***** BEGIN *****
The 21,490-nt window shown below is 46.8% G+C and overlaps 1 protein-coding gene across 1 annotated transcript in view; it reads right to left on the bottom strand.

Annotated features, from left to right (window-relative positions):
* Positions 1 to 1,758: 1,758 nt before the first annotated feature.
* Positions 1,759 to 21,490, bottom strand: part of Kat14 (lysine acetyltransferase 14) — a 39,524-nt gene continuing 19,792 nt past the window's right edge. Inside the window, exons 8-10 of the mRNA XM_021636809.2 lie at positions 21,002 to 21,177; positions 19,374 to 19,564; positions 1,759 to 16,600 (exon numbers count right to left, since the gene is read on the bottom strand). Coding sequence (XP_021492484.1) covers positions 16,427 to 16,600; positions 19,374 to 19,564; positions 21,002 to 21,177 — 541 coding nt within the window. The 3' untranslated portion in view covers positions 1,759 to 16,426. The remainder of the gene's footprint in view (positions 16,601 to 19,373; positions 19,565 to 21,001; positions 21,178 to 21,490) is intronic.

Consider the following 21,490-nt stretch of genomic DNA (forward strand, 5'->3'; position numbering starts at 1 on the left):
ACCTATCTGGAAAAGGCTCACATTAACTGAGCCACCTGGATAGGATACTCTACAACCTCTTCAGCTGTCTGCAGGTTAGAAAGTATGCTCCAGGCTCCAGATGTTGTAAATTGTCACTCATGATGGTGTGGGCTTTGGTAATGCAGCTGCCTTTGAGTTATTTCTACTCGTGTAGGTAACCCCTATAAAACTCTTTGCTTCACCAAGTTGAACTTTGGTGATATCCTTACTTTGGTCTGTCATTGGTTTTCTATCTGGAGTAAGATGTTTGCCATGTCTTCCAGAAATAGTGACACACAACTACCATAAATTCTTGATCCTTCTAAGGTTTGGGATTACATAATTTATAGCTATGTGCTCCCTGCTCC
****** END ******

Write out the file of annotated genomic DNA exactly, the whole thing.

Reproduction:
The 21,490-nt window shown below is 46.8% G+C and overlaps 1 protein-coding gene across 1 annotated transcript in view; it reads right to left on the bottom strand.

Annotated features, from left to right (window-relative positions):
* Positions 1 to 1,758: 1,758 nt before the first annotated feature.
* Positions 1,759 to 21,490, bottom strand: part of Kat14 (lysine acetyltransferase 14) — a 39,524-nt gene continuing 19,792 nt past the window's right edge. Inside the window, exons 8-10 of the mRNA XM_021636809.2 lie at positions 21,002 to 21,177; positions 19,374 to 19,564; positions 1,759 to 16,600 (exon numbers count right to left, since the gene is read on the bottom strand). Coding sequence (XP_021492484.1) covers positions 16,427 to 16,600; positions 19,374 to 19,564; positions 21,002 to 21,177 — 541 coding nt within the window. The 3' untranslated portion in view covers positions 1,759 to 16,426. The remainder of the gene's footprint in view (positions 16,601 to 19,373; positions 19,565 to 21,001; positions 21,178 to 21,490) is intronic.

Consider the following 21,490-nt stretch of genomic DNA (forward strand, 5'->3'; position numbering starts at 1 on the left):
ACCTATCTGGAAAAGGCTCACATTAACTGAGCCACCTGGATAGGATACTCTACAACCTCTTCAGCTGTCTGCAGGTTAGAAAGTATGCTCCAGGCTCCAGATGTTGTAAATTGTCACTCATGATGGTGTGGGCTTTGGTAATGCAGCTGCCTTTGAGTTATTTCTACTCGTGTAGGTAACCCCTATAAAACTCTTTGCTTCACCAAGTTGAACTTTGGTGATATCCTTACTTTGGTCTGTCATTGGTTTTCTATCTGGAGTAAGATGTTTGCCATGTCTTCCAGAAATAGTGACACACAACTACCATAAATTCTTGATCCTTCTAAGGTTTGGGATTACATAATTTATAGCTATGTGCTCCCTGCTCC